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Oregon's Promise

An Interpretive History

David Peterson del Mar

6 × 9 inches. B&W photographs. Notes. Bibliography. Index. 320 pages.

2003. ISBN 978-0-87071-558-7. Paperback, $19.95.

A concise and compelling general history, Oregon's Promise explores familiar and neglected people and movements in the state's history, while challenging readers to view Oregon's past, present, and future in a new way.

The words "Oregon history" conjure up images of Lewis and Clark and rugged pioneers. In Oregon's Promise, David Peterson del Mar shows that the explorers' impact was both different from and less significant than commonly assumed, and that the state's settlers were much more varied, contentious, complicated, and interesting than conventional heroic stereotypes would suggest.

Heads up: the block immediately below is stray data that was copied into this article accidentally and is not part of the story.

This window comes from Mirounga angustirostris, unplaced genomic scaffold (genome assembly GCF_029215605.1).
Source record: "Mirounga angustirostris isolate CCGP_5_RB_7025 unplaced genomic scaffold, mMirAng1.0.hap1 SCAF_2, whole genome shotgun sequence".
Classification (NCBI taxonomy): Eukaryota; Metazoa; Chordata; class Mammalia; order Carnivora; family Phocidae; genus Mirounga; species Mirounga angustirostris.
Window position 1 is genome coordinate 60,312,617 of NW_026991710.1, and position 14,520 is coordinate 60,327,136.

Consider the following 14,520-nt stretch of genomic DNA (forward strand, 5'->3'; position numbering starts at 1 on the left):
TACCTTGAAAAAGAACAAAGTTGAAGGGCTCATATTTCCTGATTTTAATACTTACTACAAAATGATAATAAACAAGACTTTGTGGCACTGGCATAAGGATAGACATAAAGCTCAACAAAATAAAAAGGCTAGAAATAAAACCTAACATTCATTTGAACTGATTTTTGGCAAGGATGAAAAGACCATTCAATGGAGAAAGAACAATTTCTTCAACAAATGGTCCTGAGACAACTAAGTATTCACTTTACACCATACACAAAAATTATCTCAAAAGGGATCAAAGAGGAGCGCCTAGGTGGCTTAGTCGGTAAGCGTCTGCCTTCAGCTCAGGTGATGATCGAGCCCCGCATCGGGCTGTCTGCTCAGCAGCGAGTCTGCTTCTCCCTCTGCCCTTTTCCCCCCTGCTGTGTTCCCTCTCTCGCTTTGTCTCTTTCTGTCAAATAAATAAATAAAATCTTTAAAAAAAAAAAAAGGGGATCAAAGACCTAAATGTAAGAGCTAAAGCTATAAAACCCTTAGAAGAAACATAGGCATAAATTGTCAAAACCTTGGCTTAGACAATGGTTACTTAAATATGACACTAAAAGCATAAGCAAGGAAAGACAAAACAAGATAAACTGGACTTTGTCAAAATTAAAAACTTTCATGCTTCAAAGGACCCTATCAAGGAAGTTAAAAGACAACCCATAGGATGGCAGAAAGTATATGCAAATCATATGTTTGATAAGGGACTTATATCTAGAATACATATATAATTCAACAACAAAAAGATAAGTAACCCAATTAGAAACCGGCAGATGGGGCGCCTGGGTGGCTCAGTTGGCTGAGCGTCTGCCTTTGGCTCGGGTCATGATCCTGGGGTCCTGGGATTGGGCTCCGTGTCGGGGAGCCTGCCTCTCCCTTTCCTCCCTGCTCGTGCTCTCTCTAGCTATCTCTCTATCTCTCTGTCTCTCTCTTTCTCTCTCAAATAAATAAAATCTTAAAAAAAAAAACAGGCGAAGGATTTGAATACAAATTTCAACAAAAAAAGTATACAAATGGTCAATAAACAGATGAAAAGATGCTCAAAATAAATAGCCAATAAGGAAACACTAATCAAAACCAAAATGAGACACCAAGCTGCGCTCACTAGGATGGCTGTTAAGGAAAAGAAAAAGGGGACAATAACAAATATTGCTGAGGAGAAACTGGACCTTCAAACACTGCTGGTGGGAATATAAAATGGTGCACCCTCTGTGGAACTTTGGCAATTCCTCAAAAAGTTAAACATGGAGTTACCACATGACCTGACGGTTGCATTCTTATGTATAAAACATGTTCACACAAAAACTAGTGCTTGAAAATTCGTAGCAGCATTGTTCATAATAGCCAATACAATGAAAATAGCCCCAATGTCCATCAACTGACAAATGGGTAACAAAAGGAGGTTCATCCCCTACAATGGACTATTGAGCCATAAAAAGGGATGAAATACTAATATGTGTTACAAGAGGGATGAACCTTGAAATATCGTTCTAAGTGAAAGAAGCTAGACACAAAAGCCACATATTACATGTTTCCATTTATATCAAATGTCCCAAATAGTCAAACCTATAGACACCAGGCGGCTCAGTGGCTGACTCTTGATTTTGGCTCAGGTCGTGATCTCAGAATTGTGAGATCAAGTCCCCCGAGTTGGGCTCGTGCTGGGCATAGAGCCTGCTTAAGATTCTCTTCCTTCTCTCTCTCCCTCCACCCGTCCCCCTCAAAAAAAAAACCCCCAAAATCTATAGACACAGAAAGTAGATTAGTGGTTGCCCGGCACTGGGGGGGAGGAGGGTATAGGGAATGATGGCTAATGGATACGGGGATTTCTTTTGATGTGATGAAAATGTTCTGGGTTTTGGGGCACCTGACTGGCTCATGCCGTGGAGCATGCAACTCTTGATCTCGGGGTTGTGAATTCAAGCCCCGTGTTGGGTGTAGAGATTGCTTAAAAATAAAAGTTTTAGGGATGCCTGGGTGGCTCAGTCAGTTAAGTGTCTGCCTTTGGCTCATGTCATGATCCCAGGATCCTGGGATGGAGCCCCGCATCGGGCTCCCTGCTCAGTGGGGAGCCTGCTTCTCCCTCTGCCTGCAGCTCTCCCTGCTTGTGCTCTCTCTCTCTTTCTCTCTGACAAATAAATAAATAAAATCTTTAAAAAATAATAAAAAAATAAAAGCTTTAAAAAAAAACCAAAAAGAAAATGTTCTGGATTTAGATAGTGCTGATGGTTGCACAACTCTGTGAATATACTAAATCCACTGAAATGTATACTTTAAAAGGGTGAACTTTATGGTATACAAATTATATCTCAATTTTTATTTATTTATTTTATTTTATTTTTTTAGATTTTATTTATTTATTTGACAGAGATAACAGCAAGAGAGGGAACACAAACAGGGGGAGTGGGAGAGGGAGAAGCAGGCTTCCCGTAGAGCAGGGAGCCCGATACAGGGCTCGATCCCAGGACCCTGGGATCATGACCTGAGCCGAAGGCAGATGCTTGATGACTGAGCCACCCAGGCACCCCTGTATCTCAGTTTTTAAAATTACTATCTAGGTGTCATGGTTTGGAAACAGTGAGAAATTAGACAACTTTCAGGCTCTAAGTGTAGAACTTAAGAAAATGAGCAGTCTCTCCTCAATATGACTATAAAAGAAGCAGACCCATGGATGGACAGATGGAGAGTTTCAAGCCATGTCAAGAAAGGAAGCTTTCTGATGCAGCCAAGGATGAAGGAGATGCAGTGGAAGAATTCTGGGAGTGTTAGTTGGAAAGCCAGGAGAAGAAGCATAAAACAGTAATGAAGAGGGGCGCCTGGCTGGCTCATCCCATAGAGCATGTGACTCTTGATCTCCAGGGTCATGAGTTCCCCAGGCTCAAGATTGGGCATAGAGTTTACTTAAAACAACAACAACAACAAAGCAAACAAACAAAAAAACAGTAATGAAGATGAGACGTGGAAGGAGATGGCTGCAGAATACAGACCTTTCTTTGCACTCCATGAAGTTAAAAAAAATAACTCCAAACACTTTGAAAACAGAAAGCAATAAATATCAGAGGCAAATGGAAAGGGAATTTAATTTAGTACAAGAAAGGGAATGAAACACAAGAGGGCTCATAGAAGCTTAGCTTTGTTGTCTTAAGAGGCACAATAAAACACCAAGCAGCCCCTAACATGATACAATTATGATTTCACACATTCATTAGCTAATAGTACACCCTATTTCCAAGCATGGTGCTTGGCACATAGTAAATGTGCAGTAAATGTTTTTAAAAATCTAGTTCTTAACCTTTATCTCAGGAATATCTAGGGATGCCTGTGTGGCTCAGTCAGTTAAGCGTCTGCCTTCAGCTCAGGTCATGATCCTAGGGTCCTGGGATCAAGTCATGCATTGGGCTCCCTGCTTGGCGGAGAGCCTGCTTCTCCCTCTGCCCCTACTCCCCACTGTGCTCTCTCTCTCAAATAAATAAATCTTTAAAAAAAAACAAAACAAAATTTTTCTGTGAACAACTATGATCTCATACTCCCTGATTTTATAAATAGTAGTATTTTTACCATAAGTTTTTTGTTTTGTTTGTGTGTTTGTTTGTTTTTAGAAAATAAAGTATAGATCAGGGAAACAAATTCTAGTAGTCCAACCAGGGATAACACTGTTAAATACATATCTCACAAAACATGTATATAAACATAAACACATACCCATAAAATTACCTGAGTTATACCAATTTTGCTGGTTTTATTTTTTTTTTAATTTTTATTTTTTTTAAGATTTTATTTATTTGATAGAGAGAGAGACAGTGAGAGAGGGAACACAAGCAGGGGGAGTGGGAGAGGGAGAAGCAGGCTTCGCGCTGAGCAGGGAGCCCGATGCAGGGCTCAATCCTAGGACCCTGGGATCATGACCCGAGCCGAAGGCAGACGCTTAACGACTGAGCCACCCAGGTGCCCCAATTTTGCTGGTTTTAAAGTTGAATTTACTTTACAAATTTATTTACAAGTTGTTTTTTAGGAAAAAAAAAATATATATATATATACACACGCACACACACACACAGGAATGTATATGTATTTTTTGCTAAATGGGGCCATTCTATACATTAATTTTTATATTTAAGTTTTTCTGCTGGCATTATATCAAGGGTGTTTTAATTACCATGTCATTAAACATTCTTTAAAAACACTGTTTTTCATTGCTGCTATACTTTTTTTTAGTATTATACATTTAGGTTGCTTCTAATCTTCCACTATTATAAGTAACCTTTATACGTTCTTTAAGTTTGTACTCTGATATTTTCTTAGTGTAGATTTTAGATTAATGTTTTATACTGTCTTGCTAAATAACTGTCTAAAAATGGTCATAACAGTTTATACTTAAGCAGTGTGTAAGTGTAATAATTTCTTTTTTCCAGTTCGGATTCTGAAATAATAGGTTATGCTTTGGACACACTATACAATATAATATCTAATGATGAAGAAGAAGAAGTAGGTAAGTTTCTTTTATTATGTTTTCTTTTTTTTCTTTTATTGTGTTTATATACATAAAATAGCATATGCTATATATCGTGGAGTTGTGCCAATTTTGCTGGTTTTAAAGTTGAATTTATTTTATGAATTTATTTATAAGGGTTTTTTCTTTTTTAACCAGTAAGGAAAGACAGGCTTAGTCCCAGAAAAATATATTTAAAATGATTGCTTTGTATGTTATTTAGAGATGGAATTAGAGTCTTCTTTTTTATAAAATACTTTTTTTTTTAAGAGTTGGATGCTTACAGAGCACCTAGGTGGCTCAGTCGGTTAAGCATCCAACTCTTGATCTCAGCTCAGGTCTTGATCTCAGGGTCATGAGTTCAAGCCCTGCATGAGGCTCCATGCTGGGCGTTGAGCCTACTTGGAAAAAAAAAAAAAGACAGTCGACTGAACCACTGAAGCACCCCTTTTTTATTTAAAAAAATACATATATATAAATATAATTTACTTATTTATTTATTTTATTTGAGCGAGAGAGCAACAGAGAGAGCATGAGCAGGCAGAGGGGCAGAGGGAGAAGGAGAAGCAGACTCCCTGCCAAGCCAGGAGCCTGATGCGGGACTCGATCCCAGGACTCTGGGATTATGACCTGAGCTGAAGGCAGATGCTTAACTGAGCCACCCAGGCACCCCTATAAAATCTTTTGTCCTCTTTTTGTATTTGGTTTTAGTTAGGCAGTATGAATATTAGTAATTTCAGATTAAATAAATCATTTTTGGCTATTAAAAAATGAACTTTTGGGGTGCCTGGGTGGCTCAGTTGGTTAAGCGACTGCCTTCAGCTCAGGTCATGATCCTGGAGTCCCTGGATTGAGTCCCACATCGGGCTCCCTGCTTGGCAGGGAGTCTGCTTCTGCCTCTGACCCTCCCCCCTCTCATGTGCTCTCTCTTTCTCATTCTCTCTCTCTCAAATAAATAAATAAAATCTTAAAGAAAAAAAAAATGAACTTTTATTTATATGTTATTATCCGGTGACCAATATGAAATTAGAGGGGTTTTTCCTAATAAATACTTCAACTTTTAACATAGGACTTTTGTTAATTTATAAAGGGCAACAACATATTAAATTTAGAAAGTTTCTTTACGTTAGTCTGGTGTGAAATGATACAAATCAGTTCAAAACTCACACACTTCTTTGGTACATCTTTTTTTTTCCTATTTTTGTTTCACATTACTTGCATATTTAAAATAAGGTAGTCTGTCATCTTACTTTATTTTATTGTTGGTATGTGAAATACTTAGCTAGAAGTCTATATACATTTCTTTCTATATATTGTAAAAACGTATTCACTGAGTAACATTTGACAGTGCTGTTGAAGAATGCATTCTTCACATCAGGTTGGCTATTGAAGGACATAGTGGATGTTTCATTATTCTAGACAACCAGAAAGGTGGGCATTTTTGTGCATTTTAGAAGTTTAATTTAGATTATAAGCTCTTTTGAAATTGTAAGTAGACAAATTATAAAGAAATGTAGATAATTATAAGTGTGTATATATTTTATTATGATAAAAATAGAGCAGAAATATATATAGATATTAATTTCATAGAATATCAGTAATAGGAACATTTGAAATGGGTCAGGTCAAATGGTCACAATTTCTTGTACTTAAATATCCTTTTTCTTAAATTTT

The book's many themes revolve around Peterson del Mar's consideration of how Oregonians have attempted to build a prosperous and just society. He examines both the traditional center of Oregon history and its often overlooked margins-the people who have struggled to be included in Oregon's promise.

The author is both a respected historian and an engaging writer, with a talent for explaining Oregon's past in a way that will appeal to all readers, from natives to newcomers, from students to scholars.

Member of AAUP